St. Louis Transportation is the Gateway to the Heartland

by Louis Copilevitz | Dec 09, 2014
The St. Louis region has long been recognized as the key to the heartland, a leading center for trade and distribution. However, it is the things we see every day that are the reason why. The roads we drive on, the river we glance at, the airplanes that fly overhead and the railroads that we don’t really see unless a train is crossing in front of us. These are the things that are essential to our region.

St. Louis transportation and other regional assets are a globally-connected distribution network that is a key to regional economic development. St. Louis can uniquely claim unobstructed access to roads, river, rail and air, in all directions. We can also boast about our unique strategic location, and an infrastructure and business climate well suited for manufacturing, logistics and supply chain solutions. Add to that an educated workforce, competitive cost-of-living, and ample commercial real estate that is connected to various modes of transportation, and you begin to see the reason that companies continue to expand in the region, and new companies move to St. Louis.

Consider that a truck leaving St. Louis can move goods to Chicago, Atlanta, Dallas, Cleveland, Minneapolis/St. Paul or New Orleans, within one day. That means 30 percent of the US population is within a one-day truck drive from St. Louis. If you prefer moving goods via air, the entire continental US is reachable within four hours.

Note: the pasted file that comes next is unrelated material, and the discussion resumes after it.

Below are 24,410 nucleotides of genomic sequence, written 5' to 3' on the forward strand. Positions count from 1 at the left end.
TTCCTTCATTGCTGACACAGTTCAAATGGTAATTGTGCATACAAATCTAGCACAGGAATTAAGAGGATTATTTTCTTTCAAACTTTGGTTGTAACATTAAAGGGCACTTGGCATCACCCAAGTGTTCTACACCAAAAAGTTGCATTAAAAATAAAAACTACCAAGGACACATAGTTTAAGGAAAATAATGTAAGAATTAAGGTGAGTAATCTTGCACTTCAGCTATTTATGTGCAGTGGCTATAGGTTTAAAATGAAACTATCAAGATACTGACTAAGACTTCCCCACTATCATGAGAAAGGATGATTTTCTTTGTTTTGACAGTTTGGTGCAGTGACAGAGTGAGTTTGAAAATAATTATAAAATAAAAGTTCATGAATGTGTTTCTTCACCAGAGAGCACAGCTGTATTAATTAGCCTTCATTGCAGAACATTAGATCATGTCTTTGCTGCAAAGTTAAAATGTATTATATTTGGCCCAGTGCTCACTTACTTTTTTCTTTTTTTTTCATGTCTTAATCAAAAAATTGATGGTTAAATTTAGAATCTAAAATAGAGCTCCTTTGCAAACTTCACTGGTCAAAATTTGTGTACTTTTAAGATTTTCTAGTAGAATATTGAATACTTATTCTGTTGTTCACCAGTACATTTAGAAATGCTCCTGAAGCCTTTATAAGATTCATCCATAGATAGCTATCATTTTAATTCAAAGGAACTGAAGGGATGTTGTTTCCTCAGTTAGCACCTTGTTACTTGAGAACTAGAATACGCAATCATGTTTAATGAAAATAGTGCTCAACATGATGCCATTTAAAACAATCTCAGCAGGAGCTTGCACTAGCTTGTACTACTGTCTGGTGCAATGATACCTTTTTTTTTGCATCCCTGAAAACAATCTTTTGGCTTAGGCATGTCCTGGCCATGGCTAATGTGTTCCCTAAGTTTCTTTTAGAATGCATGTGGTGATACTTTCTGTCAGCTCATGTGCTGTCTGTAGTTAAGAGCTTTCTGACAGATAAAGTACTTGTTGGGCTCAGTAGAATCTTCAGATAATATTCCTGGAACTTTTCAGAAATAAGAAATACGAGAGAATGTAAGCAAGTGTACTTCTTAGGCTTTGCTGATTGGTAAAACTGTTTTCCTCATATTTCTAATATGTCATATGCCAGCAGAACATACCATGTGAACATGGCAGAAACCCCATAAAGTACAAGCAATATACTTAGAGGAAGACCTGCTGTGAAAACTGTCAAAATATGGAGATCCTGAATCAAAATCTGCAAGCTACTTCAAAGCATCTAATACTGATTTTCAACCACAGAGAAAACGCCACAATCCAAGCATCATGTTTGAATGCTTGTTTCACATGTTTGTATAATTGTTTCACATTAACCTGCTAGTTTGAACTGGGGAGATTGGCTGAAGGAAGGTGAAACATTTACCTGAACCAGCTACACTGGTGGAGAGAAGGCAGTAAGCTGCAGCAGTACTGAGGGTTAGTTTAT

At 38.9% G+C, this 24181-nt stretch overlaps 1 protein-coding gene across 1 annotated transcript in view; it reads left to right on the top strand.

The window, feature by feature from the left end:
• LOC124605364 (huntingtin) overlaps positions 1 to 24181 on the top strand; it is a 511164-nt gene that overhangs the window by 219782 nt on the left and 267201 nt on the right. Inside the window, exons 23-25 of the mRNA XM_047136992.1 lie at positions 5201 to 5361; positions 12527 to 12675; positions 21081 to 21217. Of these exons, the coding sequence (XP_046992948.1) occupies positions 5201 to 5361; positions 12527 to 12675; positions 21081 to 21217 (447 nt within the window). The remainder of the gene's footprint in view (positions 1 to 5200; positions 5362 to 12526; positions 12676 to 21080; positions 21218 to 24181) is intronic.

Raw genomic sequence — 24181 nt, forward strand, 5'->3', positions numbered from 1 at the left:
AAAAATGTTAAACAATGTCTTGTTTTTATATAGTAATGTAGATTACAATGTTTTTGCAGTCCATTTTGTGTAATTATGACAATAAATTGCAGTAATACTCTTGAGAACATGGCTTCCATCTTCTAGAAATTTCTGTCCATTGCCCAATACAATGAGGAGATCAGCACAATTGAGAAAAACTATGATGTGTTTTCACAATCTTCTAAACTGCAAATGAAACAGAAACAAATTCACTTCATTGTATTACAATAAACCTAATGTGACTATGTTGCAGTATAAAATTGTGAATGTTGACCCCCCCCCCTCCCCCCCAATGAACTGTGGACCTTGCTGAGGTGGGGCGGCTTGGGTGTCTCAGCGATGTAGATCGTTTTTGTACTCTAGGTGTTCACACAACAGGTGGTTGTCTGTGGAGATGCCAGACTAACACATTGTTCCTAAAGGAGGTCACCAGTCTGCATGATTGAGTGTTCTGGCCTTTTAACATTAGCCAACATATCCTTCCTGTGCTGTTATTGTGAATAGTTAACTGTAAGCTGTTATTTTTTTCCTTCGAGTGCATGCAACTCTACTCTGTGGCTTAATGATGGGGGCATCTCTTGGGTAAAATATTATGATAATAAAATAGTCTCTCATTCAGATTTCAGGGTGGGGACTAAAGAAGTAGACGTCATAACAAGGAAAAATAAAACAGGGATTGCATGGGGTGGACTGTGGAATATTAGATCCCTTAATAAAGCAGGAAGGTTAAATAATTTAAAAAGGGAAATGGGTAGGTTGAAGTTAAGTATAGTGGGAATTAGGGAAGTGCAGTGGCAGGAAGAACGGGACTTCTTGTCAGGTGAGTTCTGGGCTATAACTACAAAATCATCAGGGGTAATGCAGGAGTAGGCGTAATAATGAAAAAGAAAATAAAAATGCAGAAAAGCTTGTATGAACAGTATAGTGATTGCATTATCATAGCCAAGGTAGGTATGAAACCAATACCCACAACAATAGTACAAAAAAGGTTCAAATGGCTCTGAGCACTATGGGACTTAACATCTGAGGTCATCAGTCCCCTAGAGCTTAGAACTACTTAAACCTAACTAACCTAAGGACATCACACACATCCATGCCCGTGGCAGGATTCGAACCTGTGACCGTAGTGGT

RiverEdgeOr consider that goods travelling via river from St. Louis have easy access to the Gulf of Mexico, and from there, the world. For goods coming into the US, St. Louis is the northern-most ice free port, and there are no locks and dams between the Gulf and us. And from St. Louis, you can put goods on any of the six Class I railroads that come through St. Louis (there are only seven in the US) and move efficiently move goods anywhere in the US.

When compared to locations such as Chicago, there is significantly less traffic congestion, ensuring a rapid turnaround of freight when moving goods in and out of St. Louis, wherever its final destination lies.

So next time you see a truck, or a train, or a barge, or a cargo plane, take just a moment to reflect on their contribution to our local economy, our economic development, the jobs they create and the companies they attract. The combination of St. Louis’ transportation, education and living environment are the key to the heartland. Not to mention the gateway to the world.

Check out the St. Louis Gateway website for more information on St. Louis transportation, regional assets and economic development.

tags: transportationairriverrailroad